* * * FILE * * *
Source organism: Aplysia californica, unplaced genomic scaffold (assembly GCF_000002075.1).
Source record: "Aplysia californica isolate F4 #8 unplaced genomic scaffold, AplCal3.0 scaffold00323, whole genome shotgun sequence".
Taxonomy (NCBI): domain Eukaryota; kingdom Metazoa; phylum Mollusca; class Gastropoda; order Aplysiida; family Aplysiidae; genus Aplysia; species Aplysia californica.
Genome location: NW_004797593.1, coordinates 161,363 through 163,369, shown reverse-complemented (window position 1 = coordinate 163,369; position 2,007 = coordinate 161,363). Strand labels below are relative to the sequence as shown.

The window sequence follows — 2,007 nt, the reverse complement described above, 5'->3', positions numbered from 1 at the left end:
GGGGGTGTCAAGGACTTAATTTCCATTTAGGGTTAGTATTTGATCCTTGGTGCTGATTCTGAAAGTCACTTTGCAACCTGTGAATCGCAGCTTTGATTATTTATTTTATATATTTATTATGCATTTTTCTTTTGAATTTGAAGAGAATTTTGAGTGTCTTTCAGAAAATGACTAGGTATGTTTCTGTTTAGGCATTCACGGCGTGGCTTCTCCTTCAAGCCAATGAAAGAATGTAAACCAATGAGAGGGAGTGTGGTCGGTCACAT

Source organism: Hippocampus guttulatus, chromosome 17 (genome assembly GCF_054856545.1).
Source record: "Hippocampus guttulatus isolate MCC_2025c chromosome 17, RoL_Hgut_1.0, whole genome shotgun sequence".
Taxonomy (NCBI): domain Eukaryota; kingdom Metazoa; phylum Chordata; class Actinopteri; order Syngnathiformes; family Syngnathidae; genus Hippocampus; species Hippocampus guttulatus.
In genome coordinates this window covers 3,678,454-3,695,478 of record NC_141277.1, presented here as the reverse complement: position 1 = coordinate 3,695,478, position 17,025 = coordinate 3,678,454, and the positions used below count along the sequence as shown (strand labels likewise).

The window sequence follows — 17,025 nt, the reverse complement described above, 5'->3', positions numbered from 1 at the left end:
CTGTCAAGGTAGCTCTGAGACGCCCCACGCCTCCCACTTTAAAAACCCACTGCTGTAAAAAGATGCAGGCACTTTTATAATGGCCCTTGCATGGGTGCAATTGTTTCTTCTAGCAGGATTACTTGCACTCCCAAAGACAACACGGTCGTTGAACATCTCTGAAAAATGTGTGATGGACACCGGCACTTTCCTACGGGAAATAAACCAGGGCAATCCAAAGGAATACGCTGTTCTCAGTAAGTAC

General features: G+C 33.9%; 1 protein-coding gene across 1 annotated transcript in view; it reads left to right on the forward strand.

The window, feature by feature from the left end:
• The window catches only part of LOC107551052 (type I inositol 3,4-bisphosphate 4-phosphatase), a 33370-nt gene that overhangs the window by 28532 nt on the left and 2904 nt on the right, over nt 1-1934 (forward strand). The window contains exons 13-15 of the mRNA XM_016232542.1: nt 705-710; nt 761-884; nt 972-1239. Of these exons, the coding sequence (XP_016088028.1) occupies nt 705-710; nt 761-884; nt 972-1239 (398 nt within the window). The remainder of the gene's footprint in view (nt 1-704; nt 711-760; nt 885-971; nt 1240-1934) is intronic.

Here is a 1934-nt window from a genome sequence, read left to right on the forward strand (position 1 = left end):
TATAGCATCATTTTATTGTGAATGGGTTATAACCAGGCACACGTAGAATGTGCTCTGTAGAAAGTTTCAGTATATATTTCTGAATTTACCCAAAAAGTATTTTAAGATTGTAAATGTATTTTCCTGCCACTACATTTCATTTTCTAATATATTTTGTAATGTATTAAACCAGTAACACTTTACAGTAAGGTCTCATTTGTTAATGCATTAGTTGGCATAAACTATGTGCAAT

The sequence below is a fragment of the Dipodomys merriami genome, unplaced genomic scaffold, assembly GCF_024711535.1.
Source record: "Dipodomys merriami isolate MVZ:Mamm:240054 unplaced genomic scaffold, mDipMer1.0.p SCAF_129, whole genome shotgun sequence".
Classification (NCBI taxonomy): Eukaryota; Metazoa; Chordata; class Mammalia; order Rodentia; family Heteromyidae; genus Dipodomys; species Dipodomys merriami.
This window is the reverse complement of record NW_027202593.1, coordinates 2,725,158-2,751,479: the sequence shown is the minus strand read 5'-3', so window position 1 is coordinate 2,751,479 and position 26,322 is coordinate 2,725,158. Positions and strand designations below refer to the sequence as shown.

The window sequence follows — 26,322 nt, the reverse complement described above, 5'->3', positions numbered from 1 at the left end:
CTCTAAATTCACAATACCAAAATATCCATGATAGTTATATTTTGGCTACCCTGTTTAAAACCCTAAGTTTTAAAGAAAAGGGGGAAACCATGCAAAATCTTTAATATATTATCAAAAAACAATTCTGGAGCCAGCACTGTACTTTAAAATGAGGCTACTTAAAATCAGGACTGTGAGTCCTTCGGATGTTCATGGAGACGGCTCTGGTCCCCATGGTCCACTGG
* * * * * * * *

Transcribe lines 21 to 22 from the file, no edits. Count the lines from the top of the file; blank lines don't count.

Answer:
This window is the reverse complement of record NW_027202593.1, coordinates 2,725,158-2,751,479: the sequence shown is the minus strand read 5'-3', so window position 1 is coordinate 2,751,479 and position 26,322 is coordinate 2,725,158. Positions and strand designations below refer to the sequence as shown.

The window sequence follows — 26,322 nt, the reverse complement described above, 5'->3', positions numbered from 1 at the left end: